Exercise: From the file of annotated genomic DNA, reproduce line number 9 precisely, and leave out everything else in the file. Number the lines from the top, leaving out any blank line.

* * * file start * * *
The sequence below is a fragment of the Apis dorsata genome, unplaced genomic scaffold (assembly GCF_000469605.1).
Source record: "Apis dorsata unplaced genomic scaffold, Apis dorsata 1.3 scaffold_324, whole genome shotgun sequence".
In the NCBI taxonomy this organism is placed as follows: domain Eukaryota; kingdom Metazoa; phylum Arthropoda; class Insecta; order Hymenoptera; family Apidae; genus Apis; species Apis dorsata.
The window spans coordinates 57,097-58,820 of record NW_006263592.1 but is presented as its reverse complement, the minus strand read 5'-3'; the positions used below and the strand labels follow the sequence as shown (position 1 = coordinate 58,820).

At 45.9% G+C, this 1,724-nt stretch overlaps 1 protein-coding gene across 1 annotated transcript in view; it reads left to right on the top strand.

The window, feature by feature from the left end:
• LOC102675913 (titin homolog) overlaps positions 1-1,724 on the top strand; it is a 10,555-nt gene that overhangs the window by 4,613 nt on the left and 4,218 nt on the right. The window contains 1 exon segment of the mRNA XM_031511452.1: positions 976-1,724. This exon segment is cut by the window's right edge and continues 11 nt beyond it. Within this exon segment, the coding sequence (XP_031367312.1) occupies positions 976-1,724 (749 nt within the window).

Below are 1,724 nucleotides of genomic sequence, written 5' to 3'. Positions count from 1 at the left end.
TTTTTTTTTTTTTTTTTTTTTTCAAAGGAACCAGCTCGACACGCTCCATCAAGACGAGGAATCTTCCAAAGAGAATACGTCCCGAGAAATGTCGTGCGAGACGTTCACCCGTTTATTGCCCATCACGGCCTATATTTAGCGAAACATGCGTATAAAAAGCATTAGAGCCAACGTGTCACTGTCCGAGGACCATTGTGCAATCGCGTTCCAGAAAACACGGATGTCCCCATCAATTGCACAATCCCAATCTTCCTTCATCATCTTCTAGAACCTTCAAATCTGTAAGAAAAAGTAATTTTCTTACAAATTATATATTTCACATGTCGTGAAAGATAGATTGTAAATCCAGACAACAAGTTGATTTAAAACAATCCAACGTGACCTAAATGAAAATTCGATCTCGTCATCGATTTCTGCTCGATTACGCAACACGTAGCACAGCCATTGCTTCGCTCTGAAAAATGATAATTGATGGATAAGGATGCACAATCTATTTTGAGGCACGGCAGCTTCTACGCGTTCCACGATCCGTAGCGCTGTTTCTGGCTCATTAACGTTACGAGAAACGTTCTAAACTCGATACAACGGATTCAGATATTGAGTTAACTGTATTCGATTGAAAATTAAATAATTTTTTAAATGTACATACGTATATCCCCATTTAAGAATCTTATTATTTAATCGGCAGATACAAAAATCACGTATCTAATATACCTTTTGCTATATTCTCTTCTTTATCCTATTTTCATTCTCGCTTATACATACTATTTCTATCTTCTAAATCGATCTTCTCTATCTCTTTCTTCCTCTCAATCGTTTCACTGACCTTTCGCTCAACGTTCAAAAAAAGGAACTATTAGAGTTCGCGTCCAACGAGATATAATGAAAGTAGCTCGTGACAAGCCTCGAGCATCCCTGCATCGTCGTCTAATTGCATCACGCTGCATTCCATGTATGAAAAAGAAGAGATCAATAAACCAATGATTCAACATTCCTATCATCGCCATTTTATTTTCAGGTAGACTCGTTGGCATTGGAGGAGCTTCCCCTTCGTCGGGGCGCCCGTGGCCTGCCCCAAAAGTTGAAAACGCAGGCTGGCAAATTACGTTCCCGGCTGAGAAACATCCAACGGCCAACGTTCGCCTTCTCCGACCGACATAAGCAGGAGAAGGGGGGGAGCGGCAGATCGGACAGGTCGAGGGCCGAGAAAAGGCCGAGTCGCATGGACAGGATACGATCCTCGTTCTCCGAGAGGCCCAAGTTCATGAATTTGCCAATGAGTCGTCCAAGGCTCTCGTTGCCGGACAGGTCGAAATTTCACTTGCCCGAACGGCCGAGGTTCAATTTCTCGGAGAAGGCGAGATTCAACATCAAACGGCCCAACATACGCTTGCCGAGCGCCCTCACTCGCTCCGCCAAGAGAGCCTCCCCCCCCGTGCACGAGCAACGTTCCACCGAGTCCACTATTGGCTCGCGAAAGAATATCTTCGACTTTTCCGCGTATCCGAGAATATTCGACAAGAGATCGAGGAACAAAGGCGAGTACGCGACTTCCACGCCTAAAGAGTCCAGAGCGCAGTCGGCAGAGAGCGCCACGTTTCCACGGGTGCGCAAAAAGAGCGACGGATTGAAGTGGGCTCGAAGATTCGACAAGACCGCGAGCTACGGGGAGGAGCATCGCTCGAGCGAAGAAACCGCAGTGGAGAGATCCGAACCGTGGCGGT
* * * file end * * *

TTTTTTTTTTTTTTTTTTTTTTCAAAGGAACCAGCTCGACACGCTCCATCAAGACGAGGAATCTTCCAAAGAGAATACGTCCCGAGAAATGTCGTGCGAGACGTTCACCCGTTTATTGCCCATCACGGCCTATATTTAGCGAAACATGCGTATAAAAAGCATTAGAGCCAACGTGTCACTGTCCGAGGACCATTGTGCAATCGCGTTCCAGAAAACACGGATGTCCCCATCAATTGCACAATCCCAATCTTCCTTCATCATCTTCTAGAACCTTCAAATCTGTAAGAAAAAGTAATTTTCTTACAAATTATATATTTCACATGTCGTGAAAGATAGATTGTAAATCCAGACAACAAGTTGATTTAAAACAATCCAACGTGACCTAAATGAAAATTCGATCTCGTCATCGATTTCTGCTCGATTACGCAACACGTAGCACAGCCATTGCTTCGCTCTGAAAAATGATAATTGATGGATAAGGATGCACAATCTATTTTGAGGCACGGCAGCTTCTACGCGTTCCACGATCCGTAGCGCTGTTTCTGGCTCATTAACGTTACGAGAAACGTTCTAAACTCGATACAACGGATTCAGATATTGAGTTAACTGTATTCGATTGAAAATTAAATAATTTTTTAAATGTACATACGTATATCCCCATTTAAGAATCTTATTATTTAATCGGCAGATACAAAAATCACGTATCTAATATACCTTTTGCTATATTCTCTTCTTTATCCTATTTTCATTCTCGCTTATACATACTATTTCTATCTTCTAAATCGATCTTCTCTATCTCTTTCTTCCTCTCAATCGTTTCACTGACCTTTCGCTCAACGTTCAAAAAAAGGAACTATTAGAGTTCGCGTCCAACGAGATATAATGAAAGTAGCTCGTGACAAGCCTCGAGCATCCCTGCATCGTCGTCTAATTGCATCACGCTGCATTCCATGTATGAAAAAGAAGAGATCAATAAACCAATGATTCAACATTCCTATCATCGCCATTTTATTTTCAGGTAGACTCGTTGGCATTGGAGGAGCTTCCCCTTCGTCGGGGCGCCCGTGGCCTGCCCCAAAAGTTGAAAACGCAGGCTGGCAAATTACGTTCCCGGCTGAGAAACATCCAACGGCCAACGTTCGCCTTCTCCGACCGACATAAGCAGGAGAAGGGGGGGAGCGGCAGATCGGACAGGTCGAGGGCCGAGAAAAGGCCGAGTCGCATGGACAGGATACGATCCTCGTTCTCCGAGAGGCCCAAGTTCATGAATTTGCCAATGAGTCGTCCAAGGCTCTCGTTGCCGGACAGGTCGAAATTTCACTTGCCCGAACGGCCGAGGTTCAATTTCTCGGAGAAGGCGAGATTCAACATCAAACGGCCCAACATACGCTTGCCGAGCGCCCTCACTCGCTCCGCCAAGAGAGCCTCCCCCCCCGTGCACGAGCAACGTTCCACCGAGTCCACTATTGGCTCGCGAAAGAATATCTTCGACTTTTCCGCGTATCCGAGAATATTCGACAAGAGATCGAGGAACAAAGGCGAGTACGCGACTTCCACGCCTAAAGAGTCCAGAGCGCAGTCGGCAGAGAGCGCCACGTTTCCACGGGTGCGCAAAAAGAGCGACGGATTGAAGTGGGCTCGAAGATTCGACAAGACCGCGAGCTACGGGGAGGAGCATCGCTCGAGCGAAGAAACCGCAGTGGAGAGATCCGAACCGTGGCGGT